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Online freedom sees setbacks, a few gains: study

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Online freedom has suffered setbacks in many countries, but also some gains, amid the Arab Spring uprisings and political upheaval in parts of the world, a new study showed. 

Online freedom has suffered setbacks in many countries, but also some gains, amid the Arab Spring uprisings and political upheaval in parts of the world, a new study showed.

The report by the research group Freedom House found that 20 countries "experienced a negative trajectory since January 2011" as authorities used newer, more sophisticated controls to quell dissent on the Internet.

"The findings clearly show that threats to Internet freedom are becoming more diverse," said Sanja Kelly, project director at Freedom House and co-author of the report released Monday covering the period from January 2011 to May 2012.

"As authoritarian rulers see that blocked websites and high-profile arrests draw local and international condemnation, they are turning to murkier -- but no less dangerous -- methods for controlling online conversations."

The study found that Estonia had the highest level of online freedom among the 47 countries examined, while the United States ranked second.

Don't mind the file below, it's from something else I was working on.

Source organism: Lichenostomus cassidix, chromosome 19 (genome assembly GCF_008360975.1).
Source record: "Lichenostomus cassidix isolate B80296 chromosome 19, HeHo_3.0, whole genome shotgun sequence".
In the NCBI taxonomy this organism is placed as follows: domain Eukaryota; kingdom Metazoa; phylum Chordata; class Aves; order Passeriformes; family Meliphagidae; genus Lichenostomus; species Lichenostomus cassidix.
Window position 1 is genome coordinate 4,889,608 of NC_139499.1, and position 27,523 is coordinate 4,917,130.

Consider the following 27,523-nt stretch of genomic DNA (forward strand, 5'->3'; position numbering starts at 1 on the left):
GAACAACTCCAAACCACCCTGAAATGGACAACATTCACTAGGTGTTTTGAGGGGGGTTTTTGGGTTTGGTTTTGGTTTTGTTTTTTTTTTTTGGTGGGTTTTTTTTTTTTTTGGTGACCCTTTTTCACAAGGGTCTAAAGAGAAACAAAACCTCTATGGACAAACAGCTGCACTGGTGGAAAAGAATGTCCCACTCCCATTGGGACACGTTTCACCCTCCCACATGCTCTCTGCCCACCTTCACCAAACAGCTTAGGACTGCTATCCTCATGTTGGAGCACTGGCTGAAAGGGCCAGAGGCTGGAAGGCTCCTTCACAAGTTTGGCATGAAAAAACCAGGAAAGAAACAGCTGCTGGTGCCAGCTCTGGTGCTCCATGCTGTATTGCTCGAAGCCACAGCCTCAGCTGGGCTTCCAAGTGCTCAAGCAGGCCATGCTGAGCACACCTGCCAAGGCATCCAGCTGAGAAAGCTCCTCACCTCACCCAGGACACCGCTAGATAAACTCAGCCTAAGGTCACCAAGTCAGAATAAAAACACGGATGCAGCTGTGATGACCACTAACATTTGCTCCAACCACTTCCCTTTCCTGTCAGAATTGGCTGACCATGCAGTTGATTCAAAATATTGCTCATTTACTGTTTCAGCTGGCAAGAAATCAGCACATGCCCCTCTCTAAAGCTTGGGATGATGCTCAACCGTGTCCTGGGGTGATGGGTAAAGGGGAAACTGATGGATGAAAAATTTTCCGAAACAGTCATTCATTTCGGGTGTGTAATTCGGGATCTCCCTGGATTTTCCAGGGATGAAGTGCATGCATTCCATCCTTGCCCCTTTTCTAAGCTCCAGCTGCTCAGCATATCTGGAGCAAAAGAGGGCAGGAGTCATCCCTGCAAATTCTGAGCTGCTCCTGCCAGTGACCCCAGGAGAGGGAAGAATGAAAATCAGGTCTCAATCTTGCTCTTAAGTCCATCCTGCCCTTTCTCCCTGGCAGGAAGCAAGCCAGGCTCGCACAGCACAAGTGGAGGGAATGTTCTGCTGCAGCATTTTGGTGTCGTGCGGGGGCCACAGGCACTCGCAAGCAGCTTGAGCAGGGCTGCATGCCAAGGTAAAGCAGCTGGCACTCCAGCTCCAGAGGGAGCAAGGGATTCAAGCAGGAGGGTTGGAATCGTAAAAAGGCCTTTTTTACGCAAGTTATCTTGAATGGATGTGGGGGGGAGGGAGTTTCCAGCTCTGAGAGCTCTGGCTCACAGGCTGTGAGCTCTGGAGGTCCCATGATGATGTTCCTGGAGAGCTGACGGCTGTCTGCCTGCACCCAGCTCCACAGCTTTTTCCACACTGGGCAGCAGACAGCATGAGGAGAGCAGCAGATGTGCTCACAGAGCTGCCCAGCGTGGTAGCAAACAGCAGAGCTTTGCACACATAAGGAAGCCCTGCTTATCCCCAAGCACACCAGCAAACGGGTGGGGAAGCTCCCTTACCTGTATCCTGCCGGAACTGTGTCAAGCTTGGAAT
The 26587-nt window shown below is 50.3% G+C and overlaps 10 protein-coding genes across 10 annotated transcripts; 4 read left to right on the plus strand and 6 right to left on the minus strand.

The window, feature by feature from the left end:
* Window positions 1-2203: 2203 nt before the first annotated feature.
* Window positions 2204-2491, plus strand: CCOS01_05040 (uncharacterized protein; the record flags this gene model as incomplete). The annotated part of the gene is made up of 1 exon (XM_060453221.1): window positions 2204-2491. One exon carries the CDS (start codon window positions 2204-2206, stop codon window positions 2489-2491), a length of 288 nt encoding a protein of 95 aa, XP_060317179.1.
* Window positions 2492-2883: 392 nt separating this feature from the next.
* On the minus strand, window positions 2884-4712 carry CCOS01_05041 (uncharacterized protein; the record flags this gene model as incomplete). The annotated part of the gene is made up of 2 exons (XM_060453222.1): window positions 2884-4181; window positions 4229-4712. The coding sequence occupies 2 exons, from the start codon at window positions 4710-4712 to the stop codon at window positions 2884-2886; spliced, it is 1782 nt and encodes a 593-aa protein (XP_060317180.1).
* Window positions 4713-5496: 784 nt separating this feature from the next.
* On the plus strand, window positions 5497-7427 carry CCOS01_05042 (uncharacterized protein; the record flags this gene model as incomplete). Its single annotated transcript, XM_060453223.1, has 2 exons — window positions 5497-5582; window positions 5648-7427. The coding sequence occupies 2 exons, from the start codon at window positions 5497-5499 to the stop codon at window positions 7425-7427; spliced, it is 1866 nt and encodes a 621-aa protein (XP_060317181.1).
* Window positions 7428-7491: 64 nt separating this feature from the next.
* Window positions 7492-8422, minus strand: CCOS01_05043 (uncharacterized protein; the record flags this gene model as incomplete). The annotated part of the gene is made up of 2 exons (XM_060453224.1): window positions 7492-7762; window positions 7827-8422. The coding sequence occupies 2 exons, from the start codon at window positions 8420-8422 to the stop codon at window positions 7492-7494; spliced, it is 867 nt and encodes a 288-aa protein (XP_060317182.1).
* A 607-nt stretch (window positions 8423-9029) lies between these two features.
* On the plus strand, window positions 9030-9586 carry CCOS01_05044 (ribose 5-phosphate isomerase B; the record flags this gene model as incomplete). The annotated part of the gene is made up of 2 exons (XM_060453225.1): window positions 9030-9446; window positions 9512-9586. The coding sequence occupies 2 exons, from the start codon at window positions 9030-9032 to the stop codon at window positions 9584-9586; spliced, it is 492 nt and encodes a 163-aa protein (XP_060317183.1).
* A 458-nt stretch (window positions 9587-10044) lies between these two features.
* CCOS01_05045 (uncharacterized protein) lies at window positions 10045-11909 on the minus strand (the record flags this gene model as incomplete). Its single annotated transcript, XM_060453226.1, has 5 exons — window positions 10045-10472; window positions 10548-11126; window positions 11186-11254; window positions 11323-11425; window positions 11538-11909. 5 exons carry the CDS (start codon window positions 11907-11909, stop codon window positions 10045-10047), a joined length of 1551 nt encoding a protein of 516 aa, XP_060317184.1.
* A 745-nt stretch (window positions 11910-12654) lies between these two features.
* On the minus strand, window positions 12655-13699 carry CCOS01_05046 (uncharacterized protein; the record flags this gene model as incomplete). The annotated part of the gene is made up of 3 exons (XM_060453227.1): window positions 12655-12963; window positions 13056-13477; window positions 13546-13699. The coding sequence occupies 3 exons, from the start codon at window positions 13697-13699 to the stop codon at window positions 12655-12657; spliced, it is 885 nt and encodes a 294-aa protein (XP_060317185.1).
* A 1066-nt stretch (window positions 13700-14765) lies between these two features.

Iran, Cuba, and China received the lowest scores and 10 other countries received a ranking of "not free" -- Belarus, Saudi Arabia, Uzbekistan, Pakistan, Thailand, Vietnam, Myanmar, Ethiopia, Bahrain and Syria.

The worst declines, according to the report, were in Bahrain, Egypt, and Jordan, reflecting "intensified censorship, arrests, and violence against bloggers."

It said online freedom was also hurt in Mexico "in the context of increasing threats of violence from organized crime," and in Ethiopia, "possibly reflecting a government effort to establish more sophisticated controls before allowing access to expand."

In Pakistan, the downgrade "reflected extreme punishments meted out for dissemination of allegedly blasphemous messages" and tighter censorship by regulators.

Improvements were cited in 14 countries, including some with "a dramatic regime change or political opening" such as Tunisia, Libya and Myanmar. But restrictions also eased in some other countries such as Georgia, Kenya, and Indonesia, where the report cited "a growing diversity of content and fewer cases of arrest or censorship than in previous years."

Fourteen countries were listed as "free," and 20 were labeled "partly free" in the report.

The report said China, which has the world's largest population of Internet users, also has "the most advanced system of controls" and that it has become "even more restrictive."

It cited the 2011 detainment of dozens of activists and bloggers, who were held incommunicado for weeks before several were sentenced to prison.

The Beijing government "tightened controls over popular domestic microblogging platforms, pressuring key firms to more stringently censor political content and to register their users' real names," the report said.

It added that China appeared to be "an incubator for sophisticated restrictions," with governments such as Belarus, Uzbekistan, and Iran using China as a model for their own Internet controls.

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